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How to Cope with Indoor Allergies Print E-mail
Written by Jessica Smith   
Monday, 28 September 2009
People who live with indoor allergies often face unique challenges that are difficult for others to understand.

When the allergic reaction is particularly acute, the allergy sufferer may experience an inability to breathe or develop symptoms so severe that hospitalization is necessary. If you suffer with indoor allergies, here are some ideas that may help to make your home more of a haven and less of a minefield that you have to navigate each day.

Many indoor allergies have to do with the presence of dust mites in the home. For this reason, it is important to keep the interior space as free of dust as possible. While taking allergy medications will help ease the symptoms, nothing beats a dust-free environment. Along with dusting furniture and knick-knacks, use a high quality vacuum cleaner to clear collected dust from the floors, especially the corners. Remember to dust in areas that many people overlook, such as the top sides of ceiling fan blades and upper shelves on bookcases.

If at all possible, remove items that tend to collect dust with great ease. This includes books and cornice boards over windows. If you are a homeowner, consider removing your wall to wall carpeting and install hardwood floors instead. For apartment dwellers, use a vacuum cleaner bag that is designed to trap dust mites. By simplifying the home and excluding as many dust collectors as possible from the décor, your indoor allergies will be irritated less often, and you will enjoy a more balanced sense of well being.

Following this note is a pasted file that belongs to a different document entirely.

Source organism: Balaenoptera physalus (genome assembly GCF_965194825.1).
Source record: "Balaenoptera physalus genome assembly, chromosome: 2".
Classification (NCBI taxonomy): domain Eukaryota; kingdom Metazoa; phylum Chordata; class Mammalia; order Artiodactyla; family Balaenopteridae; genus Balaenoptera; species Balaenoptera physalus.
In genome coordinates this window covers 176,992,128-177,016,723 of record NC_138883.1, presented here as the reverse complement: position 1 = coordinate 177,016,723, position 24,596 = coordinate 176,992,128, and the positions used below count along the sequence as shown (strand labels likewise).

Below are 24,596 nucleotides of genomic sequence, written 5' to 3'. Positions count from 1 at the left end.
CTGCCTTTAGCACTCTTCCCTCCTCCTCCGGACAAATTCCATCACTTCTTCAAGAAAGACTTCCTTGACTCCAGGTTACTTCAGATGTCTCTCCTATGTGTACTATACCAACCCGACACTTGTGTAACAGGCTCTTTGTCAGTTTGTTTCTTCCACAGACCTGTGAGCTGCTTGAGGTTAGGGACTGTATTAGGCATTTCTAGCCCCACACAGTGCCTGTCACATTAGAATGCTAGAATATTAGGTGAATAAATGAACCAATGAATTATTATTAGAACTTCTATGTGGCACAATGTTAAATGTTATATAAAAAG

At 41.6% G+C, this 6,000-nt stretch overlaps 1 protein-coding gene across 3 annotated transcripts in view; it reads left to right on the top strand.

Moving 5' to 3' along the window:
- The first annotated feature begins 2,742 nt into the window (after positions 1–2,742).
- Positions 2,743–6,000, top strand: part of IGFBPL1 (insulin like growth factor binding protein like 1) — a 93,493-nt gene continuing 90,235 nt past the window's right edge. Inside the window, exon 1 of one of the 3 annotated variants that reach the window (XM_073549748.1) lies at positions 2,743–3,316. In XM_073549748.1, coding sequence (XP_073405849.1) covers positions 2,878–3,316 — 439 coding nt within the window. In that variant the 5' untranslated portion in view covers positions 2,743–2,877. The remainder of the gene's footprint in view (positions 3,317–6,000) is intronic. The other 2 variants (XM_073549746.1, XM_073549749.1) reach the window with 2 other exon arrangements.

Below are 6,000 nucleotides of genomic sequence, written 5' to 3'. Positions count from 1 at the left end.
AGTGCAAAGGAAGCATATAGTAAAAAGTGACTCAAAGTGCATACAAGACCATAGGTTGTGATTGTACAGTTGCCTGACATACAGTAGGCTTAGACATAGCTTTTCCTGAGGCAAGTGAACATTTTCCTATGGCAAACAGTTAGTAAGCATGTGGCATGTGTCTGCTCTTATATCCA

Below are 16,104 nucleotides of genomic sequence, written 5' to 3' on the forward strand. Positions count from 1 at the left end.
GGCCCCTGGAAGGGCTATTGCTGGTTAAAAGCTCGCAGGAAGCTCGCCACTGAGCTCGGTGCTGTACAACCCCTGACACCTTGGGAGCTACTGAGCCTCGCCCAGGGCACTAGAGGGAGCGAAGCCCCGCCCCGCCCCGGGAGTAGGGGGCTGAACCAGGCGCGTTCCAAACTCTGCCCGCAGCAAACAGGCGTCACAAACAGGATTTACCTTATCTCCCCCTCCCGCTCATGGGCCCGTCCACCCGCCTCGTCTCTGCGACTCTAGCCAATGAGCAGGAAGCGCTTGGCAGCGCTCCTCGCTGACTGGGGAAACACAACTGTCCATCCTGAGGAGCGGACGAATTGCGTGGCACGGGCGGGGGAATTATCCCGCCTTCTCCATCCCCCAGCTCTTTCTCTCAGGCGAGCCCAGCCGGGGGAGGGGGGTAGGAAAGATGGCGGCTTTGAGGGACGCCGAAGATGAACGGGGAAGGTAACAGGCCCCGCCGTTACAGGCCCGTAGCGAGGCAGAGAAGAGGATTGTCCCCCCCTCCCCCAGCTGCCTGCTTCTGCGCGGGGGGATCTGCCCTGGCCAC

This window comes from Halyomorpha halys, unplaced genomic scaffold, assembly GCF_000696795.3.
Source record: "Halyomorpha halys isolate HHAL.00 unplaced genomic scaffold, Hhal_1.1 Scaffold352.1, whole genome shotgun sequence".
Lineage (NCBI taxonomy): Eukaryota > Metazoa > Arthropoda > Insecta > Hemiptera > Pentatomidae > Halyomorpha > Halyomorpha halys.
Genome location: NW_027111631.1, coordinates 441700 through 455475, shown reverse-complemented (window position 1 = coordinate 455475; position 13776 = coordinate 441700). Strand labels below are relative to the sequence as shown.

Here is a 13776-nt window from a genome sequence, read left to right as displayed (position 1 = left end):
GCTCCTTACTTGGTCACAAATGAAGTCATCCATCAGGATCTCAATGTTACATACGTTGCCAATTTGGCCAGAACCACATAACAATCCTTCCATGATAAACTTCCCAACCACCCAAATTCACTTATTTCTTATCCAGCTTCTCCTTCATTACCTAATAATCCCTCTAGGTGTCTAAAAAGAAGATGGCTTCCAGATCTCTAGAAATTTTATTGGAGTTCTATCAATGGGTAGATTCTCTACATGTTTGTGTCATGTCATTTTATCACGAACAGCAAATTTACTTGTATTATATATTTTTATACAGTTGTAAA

Dust mites also thrive in pillows and bedding. To ease indoor allergies, cover the pillows in some type of cover that prevents the mites from spreading each time your head rests on the pillow. While there is no way to prevent mites from collecting on pillowcases, sheets, and other bedding, it is possible to keep them at bay. Routinely wash the bedding in hot water; twice a week is considered reasonable, but weekly is acceptable.

As people with indoor allergies know only too well, opening windows to let in fresh air is out of the question. This means it is imperative to make sure the central heating and air system is in top working order. The ductwork should be cleaned regularly, and filters changed at least monthly. Since humidity helps to breed mold, consider installing a dehumidifier in the home as well.

Other strategies may be helpful, based on the specifics of your allergy diagnosis.

When your physician is able to diagnose allergy conditions, he or she can often provide practical guidelines of how to deal with your condition that are relevant to your living arrangements, the local climate, and any other factors that could cause additional distress.

While these precautions are usually not enough to eliminate the need for allergy medicine, they can make living with indoor allergies less of a struggle. Depending on the severity of your condition, making these simple changes may be enough to allow your doctor to reduce the dosage of your allergy treatment and thus minimize the changes for any possible side effects. In any event, the combination of a relatively dust-free home and your medication will result in happier and healthier days around the house for you. Bookmark and Share

 

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